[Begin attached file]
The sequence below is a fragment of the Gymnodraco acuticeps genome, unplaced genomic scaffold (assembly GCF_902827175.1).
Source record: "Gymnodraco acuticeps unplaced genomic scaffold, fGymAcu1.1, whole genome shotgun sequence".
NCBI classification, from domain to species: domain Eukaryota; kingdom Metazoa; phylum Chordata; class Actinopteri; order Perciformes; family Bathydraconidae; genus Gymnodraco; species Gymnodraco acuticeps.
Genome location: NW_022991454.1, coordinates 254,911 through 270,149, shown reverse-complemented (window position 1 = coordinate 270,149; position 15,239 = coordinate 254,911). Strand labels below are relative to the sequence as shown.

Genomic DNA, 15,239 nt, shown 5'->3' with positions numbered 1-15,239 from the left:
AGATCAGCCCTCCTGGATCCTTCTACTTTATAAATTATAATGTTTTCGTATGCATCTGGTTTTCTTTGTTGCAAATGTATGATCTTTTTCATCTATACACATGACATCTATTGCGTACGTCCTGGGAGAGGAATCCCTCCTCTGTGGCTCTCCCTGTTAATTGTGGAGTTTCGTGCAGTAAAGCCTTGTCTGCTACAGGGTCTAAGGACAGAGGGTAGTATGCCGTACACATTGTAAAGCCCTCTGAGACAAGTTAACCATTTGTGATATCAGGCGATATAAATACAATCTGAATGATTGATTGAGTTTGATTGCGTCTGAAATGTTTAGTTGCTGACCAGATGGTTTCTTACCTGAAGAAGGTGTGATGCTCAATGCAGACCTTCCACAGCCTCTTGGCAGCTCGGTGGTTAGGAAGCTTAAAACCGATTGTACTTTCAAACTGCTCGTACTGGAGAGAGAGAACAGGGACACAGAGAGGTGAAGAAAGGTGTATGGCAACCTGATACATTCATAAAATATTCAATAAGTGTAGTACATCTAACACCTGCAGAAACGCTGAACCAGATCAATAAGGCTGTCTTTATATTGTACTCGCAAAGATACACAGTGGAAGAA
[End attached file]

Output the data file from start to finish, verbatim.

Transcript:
The sequence below is a fragment of the Gymnodraco acuticeps genome, unplaced genomic scaffold (assembly GCF_902827175.1).
Source record: "Gymnodraco acuticeps unplaced genomic scaffold, fGymAcu1.1, whole genome shotgun sequence".
NCBI classification, from domain to species: domain Eukaryota; kingdom Metazoa; phylum Chordata; class Actinopteri; order Perciformes; family Bathydraconidae; genus Gymnodraco; species Gymnodraco acuticeps.
Genome location: NW_022991454.1, coordinates 254,911 through 270,149, shown reverse-complemented (window position 1 = coordinate 270,149; position 15,239 = coordinate 254,911). Strand labels below are relative to the sequence as shown.

Genomic DNA, 15,239 nt, shown 5'->3' with positions numbered 1-15,239 from the left:
AGATCAGCCCTCCTGGATCCTTCTACTTTATAAATTATAATGTTTTCGTATGCATCTGGTTTTCTTTGTTGCAAATGTATGATCTTTTTCATCTATACACATGACATCTATTGCGTACGTCCTGGGAGAGGAATCCCTCCTCTGTGGCTCTCCCTGTTAATTGTGGAGTTTCGTGCAGTAAAGCCTTGTCTGCTACAGGGTCTAAGGACAGAGGGTAGTATGCCGTACACATTGTAAAGCCCTCTGAGACAAGTTAACCATTTGTGATATCAGGCGATATAAATACAATCTGAATGATTGATTGAGTTTGATTGCGTCTGAAATGTTTAGTTGCTGACCAGATGGTTTCTTACCTGAAGAAGGTGTGATGCTCAATGCAGACCTTCCACAGCCTCTTGGCAGCTCGGTGGTTAGGAAGCTTAAAACCGATTGTACTTTCAAACTGCTCGTACTGGAGAGAGAGAACAGGGACACAGAGAGGTGAAGAAAGGTGTATGGCAACCTGATACATTCATAAAATATTCAATAAGTGTAGTACATCTAACACCTGCAGAAACGCTGAACCAGATCAATAAGGCTGTCTTTATATTGTACTCGCAAAGATACACAGTGGAAGAA